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In re Marriage of Mrla

Court of Appeals of Iowa

June 20, 2018

IN RE THE MARRIAGE OF GEORGE G. MRLA, JR. AND ANGELA M. MRLA Upon the Petition of GEORGE G. MRLA, JR., Petitioner-Appellee, And Concerning ANGELA M. MRLA, Respondent-Appellant.

          Appeal from the Iowa District Court for Woodbury County, Edward A. Jacobson, Judge.

          Appeal from the property division provisions of a decree of dissolution.

          R. Scott Rhinehart of Rhinehart Law, P.C., Sioux City, for appellant.

          Ellen C. Tolsma and James W. Redmond of Heidman Law Firm, P.L.L.C., Sioux City, for appellee.

          Considered by Doyle, P.J., and Tabor and McDonald, JJ.

          McDONALD, JUDGE.

         This case arises out of the dissolution of four-year marriage between Angela and George Mrla. On appeal, Angela challenges the district court's division of the parties' property, contending the district court failed to equitably divide the property. She also seeks trial and appellate attorney fees. We review dissolution of marriage proceedings de novo. See In re Marriage of Kimbro, 826 N.W.2d 696, 698 (Iowa 2013).

         The trial record shows Angela and George married in 2011. Prior to that time, they cohabited along with Angela's two children. During the marriage, George farmed his own land and worked as a self-employed truck driver, a business he started shortly after the parties married. Angela and George separated in 2015. At trial, the parties identified over one million dollars in assets and over two-hundred and thirty thousand dollars in liabilities at issue. In particular, the parties contested whether and to what extent Angela was involved in the startup and operation of George's trucking business and whether the business was property subject to division. The district court received the parties' evidence and nominally divided the parties' property. Angela filed a motion to enlarge or amend the decree. In her motion, Angela contended the district court failed to identify many of the assets and liabilities, failed to value the parties' assets and liabilities, and failed to divide all of the property at issue. The district court denied the motion, and Angela timely filed this appeal.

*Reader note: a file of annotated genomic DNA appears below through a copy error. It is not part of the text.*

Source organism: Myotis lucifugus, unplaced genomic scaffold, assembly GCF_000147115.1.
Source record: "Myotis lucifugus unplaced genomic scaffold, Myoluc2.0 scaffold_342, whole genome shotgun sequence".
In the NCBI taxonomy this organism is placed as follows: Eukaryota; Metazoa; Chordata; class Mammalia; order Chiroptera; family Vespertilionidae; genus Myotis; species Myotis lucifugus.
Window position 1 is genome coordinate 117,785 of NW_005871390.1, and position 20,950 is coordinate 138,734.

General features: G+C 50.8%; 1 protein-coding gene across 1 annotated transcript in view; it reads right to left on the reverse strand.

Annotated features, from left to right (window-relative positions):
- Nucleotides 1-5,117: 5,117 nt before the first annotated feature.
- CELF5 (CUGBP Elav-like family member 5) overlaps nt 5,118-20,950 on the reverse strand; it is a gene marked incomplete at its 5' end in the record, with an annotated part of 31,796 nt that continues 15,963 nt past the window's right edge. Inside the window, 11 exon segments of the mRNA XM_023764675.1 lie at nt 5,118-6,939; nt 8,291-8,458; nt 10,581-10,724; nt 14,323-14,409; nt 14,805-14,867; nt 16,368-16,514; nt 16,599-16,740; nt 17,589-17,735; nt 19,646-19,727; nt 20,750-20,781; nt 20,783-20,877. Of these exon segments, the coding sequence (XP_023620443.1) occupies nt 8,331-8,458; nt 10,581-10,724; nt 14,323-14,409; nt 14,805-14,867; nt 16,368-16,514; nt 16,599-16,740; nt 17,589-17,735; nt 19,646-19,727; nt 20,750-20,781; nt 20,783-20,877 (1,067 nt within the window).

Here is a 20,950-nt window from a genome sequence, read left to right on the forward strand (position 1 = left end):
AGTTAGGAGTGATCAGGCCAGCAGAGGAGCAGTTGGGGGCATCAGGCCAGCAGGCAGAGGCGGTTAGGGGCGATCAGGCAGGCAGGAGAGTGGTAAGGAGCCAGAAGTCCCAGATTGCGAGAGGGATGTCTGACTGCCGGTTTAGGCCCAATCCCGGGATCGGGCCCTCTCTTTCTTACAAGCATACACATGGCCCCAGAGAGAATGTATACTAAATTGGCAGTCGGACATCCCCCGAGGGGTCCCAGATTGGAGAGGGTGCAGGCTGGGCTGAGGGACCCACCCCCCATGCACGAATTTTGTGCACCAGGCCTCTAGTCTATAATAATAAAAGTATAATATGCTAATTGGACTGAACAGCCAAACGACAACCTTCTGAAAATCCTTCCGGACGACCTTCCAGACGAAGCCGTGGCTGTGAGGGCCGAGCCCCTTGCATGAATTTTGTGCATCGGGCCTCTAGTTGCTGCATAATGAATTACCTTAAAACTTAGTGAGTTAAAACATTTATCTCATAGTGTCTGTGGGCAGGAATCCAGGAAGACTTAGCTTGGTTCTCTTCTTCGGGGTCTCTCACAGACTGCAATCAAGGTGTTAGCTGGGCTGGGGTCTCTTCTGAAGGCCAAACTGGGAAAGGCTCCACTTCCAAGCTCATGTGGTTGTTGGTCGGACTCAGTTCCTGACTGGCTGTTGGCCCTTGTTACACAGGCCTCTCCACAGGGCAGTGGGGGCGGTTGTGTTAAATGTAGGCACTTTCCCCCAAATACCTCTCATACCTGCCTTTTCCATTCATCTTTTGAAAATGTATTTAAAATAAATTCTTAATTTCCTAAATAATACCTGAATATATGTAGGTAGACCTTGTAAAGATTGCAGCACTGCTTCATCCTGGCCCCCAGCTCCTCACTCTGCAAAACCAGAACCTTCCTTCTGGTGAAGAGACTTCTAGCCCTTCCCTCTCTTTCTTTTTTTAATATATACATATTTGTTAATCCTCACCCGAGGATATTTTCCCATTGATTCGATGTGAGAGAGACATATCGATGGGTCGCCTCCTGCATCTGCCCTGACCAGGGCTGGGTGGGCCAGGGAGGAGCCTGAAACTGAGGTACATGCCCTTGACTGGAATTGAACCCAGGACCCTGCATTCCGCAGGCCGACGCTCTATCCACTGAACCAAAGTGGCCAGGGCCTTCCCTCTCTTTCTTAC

This decree is fatally flawed and incapable of meaningful appellate review. De novo review is distinct from trial de novo. See In re Marriage of Huston, 263 N.W.2d 697, 699 (Iowa 1978). "[T]his is a court of review, without original jurisdiction to 'retry' dissolution proceedings." Id. It is the district court that must make an initial determination of the disputed factual issues. See In re Marriage of Keener, 728 N.W.2d 188, 193 (Iowa 2007). "Before dividing the marital property, a court must identify all of the assets held in the name of either or both parties as well as the debts owed by either or both of them. The assets should then be given their value as of the date of trial. The purpose of determining the value is to assist the court in making equitable property awards and allowances." Id. We will generally defer to the district court's determinations of property value so long as they are within the range of evidence presented at trial. See In re Marriage of Hansen, 733 N.W.2d 683, 703 (Iowa 2006). The district court should then equitably divide the property.